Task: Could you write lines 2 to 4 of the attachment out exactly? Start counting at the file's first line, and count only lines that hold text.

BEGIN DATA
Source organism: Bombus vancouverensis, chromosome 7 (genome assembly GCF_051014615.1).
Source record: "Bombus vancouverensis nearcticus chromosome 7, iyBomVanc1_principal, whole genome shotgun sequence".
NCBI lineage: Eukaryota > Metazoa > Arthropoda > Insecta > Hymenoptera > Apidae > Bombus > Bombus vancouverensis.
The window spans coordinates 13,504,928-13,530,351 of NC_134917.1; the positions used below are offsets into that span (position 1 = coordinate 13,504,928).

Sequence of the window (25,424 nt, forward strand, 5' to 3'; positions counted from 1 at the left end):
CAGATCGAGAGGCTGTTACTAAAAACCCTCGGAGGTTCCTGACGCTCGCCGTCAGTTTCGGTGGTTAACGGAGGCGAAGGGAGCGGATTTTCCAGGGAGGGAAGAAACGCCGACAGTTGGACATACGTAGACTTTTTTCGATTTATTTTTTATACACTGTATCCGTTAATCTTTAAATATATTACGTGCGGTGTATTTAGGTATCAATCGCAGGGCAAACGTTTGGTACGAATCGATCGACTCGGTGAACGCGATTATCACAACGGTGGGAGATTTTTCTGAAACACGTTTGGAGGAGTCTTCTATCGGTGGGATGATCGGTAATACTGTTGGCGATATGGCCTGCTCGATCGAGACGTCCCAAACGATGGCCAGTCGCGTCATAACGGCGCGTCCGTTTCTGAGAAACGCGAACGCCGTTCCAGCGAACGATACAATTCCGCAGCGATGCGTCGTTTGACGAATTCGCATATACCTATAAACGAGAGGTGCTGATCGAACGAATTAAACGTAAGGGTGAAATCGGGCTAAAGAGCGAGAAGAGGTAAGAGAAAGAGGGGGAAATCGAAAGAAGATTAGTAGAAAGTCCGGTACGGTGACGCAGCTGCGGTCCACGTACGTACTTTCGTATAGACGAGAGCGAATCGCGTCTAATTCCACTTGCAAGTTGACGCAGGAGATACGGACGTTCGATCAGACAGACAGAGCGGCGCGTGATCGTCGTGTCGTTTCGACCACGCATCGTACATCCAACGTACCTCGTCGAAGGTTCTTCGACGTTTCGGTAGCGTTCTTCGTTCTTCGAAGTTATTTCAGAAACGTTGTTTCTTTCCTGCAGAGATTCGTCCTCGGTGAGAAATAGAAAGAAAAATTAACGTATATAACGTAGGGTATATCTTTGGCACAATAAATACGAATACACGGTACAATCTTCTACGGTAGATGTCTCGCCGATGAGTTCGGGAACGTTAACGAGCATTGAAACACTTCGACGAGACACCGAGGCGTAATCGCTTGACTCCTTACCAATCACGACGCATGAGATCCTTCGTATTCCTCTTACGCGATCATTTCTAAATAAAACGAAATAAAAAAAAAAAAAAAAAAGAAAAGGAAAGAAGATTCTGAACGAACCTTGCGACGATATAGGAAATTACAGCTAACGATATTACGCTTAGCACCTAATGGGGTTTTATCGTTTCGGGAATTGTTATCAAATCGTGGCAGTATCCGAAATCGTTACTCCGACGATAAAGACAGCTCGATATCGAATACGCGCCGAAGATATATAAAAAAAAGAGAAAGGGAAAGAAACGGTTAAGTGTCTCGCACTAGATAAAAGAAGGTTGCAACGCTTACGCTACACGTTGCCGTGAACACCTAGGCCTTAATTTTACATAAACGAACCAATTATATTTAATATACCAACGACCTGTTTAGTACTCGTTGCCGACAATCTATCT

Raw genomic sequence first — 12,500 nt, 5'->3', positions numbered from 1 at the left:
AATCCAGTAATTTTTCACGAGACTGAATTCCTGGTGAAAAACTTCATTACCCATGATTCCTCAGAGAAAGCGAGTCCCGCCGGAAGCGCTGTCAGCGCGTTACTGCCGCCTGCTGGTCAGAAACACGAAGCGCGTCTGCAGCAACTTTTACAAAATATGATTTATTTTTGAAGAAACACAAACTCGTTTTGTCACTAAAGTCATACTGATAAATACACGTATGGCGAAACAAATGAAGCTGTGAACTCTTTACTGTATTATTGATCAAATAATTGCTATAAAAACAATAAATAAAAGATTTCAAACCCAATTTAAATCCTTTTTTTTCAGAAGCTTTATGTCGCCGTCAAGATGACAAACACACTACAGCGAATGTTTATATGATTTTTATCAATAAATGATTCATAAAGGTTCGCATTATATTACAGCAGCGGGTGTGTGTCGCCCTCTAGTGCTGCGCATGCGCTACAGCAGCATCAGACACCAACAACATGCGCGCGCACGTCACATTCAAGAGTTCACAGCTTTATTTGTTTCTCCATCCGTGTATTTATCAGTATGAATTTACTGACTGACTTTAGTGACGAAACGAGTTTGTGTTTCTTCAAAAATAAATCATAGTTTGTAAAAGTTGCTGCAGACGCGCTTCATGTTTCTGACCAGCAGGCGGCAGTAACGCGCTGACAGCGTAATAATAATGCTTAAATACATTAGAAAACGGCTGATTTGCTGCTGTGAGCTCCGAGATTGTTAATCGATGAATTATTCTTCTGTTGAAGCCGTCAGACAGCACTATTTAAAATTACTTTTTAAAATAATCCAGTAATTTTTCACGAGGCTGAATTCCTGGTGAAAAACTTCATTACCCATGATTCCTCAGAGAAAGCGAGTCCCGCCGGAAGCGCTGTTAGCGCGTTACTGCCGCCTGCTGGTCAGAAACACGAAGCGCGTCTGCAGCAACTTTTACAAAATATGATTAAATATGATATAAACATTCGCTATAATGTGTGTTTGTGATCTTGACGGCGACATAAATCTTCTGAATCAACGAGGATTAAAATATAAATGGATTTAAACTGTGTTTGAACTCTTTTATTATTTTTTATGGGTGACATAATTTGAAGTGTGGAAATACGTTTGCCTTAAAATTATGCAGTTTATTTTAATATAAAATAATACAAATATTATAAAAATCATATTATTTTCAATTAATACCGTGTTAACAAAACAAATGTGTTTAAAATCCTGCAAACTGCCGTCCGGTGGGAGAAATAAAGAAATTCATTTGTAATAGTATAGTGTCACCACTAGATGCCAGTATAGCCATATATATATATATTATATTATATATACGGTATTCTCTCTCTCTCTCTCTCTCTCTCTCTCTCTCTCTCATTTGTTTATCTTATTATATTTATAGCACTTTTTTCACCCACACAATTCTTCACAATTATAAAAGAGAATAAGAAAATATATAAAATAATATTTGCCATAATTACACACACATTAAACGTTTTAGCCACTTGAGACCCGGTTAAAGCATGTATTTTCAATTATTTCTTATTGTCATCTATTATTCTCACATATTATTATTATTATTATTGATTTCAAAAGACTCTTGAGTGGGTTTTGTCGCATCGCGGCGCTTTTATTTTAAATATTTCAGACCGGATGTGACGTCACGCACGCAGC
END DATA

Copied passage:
Source record: "Bombus vancouverensis nearcticus chromosome 7, iyBomVanc1_principal, whole genome shotgun sequence".
NCBI lineage: Eukaryota > Metazoa > Arthropoda > Insecta > Hymenoptera > Apidae > Bombus > Bombus vancouverensis.
The window spans coordinates 13,504,928-13,530,351 of NC_134917.1; the positions used below are offsets into that span (position 1 = coordinate 13,504,928).